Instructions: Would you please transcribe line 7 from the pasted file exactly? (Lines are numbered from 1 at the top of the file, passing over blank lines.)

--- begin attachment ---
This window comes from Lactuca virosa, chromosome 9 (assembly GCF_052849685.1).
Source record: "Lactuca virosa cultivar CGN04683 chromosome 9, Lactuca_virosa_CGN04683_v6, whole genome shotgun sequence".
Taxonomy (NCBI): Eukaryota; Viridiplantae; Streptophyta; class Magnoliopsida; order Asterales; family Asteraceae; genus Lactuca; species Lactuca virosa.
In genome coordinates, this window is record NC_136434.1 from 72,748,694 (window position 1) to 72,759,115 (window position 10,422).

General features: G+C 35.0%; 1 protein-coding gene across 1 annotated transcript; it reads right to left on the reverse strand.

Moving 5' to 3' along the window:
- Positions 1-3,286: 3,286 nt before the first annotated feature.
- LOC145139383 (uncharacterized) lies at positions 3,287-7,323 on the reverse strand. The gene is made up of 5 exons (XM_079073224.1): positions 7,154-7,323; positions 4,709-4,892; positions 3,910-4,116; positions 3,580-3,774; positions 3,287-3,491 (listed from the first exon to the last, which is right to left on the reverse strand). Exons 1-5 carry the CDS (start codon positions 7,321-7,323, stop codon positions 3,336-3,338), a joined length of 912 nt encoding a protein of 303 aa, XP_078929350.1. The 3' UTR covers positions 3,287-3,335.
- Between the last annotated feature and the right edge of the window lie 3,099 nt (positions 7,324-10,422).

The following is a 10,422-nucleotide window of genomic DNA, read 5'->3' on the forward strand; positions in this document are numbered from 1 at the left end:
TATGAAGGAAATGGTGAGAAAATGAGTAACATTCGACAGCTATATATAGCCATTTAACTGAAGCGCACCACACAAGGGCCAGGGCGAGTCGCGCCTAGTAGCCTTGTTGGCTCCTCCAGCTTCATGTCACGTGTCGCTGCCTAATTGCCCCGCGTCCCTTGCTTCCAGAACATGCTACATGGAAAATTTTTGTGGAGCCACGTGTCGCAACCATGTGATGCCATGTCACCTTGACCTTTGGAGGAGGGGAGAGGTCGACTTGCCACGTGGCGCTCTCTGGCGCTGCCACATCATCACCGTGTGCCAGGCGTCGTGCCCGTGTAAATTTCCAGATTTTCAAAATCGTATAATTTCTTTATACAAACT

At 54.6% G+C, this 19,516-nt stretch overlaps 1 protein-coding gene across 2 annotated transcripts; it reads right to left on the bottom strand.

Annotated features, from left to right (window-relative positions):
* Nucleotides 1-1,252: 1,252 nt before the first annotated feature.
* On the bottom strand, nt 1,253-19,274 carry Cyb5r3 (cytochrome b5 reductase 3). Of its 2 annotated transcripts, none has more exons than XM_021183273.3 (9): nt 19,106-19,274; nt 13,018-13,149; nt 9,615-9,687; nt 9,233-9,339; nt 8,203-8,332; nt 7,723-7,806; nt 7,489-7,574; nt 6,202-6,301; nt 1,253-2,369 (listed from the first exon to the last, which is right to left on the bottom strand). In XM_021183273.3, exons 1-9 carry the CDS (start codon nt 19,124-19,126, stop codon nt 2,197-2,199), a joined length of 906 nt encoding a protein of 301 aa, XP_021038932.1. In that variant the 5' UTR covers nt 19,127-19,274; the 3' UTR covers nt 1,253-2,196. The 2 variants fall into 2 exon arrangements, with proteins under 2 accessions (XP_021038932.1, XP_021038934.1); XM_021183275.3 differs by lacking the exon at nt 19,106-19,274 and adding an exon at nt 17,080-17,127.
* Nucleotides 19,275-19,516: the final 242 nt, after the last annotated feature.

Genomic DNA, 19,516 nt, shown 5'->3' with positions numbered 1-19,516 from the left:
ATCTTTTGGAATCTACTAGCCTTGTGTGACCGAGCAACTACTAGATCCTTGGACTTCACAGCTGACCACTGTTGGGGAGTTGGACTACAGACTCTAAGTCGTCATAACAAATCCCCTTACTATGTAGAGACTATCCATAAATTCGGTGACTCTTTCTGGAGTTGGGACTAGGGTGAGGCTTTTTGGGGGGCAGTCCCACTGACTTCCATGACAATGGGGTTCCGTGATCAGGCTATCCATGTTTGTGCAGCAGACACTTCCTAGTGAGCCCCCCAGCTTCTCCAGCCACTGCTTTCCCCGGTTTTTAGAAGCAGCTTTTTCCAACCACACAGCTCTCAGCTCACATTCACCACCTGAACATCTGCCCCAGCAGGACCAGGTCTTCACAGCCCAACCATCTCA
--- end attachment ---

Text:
- Positions 1-3,286: 3,286 nt before the first annotated feature.